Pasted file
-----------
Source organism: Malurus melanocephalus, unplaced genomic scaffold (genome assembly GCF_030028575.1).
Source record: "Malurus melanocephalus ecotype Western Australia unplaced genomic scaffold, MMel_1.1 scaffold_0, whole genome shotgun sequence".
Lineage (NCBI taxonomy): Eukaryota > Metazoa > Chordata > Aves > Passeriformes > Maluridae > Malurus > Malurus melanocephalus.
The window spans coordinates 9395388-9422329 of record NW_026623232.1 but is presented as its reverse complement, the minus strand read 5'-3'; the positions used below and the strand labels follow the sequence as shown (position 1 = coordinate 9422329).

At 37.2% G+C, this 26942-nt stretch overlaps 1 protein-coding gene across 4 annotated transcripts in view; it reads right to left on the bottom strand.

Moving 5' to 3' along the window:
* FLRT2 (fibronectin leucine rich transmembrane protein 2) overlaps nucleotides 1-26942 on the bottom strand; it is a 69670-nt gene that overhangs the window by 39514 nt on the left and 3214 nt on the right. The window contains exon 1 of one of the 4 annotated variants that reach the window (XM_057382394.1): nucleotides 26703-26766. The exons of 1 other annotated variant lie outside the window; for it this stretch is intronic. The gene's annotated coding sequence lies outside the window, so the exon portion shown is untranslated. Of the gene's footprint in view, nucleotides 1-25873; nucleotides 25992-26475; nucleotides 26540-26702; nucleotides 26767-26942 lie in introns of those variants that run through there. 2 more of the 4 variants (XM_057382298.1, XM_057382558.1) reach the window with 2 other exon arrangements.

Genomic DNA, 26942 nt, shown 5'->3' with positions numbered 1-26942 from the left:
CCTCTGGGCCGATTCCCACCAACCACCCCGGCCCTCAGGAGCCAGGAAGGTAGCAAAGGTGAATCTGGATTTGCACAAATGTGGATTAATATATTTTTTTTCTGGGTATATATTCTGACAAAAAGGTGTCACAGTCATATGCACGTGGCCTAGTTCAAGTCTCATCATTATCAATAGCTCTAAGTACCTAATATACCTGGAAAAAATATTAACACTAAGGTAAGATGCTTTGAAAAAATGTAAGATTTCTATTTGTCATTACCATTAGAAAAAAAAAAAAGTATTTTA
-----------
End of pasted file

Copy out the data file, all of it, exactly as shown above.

Source organism: Malurus melanocephalus, unplaced genomic scaffold (genome assembly GCF_030028575.1).
Source record: "Malurus melanocephalus ecotype Western Australia unplaced genomic scaffold, MMel_1.1 scaffold_0, whole genome shotgun sequence".
Lineage (NCBI taxonomy): Eukaryota > Metazoa > Chordata > Aves > Passeriformes > Maluridae > Malurus > Malurus melanocephalus.
The window spans coordinates 9395388-9422329 of record NW_026623232.1 but is presented as its reverse complement, the minus strand read 5'-3'; the positions used below and the strand labels follow the sequence as shown (position 1 = coordinate 9422329).

At 37.2% G+C, this 26942-nt stretch overlaps 1 protein-coding gene across 4 annotated transcripts in view; it reads right to left on the bottom strand.

Moving 5' to 3' along the window:
* FLRT2 (fibronectin leucine rich transmembrane protein 2) overlaps nucleotides 1-26942 on the bottom strand; it is a 69670-nt gene that overhangs the window by 39514 nt on the left and 3214 nt on the right. The window contains exon 1 of one of the 4 annotated variants that reach the window (XM_057382394.1): nucleotides 26703-26766. The exons of 1 other annotated variant lie outside the window; for it this stretch is intronic. The gene's annotated coding sequence lies outside the window, so the exon portion shown is untranslated. Of the gene's footprint in view, nucleotides 1-25873; nucleotides 25992-26475; nucleotides 26540-26702; nucleotides 26767-26942 lie in introns of those variants that run through there. 2 more of the 4 variants (XM_057382298.1, XM_057382558.1) reach the window with 2 other exon arrangements.

Genomic DNA, 26942 nt, shown 5'->3' with positions numbered 1-26942 from the left:
CCTCTGGGCCGATTCCCACCAACCACCCCGGCCCTCAGGAGCCAGGAAGGTAGCAAAGGTGAATCTGGATTTGCACAAATGTGGATTAATATATTTTTTTTCTGGGTATATATTCTGACAAAAAGGTGTCACAGTCATATGCACGTGGCCTAGTTCAAGTCTCATCATTATCAATAGCTCTAAGTACCTAATATACCTGGAAAAAATATTAACACTAAGGTAAGATGCTTTGAAAAAATGTAAGATTTCTATTTGTCATTACCATTAGAAAAAAAAAAAAGTATTTTA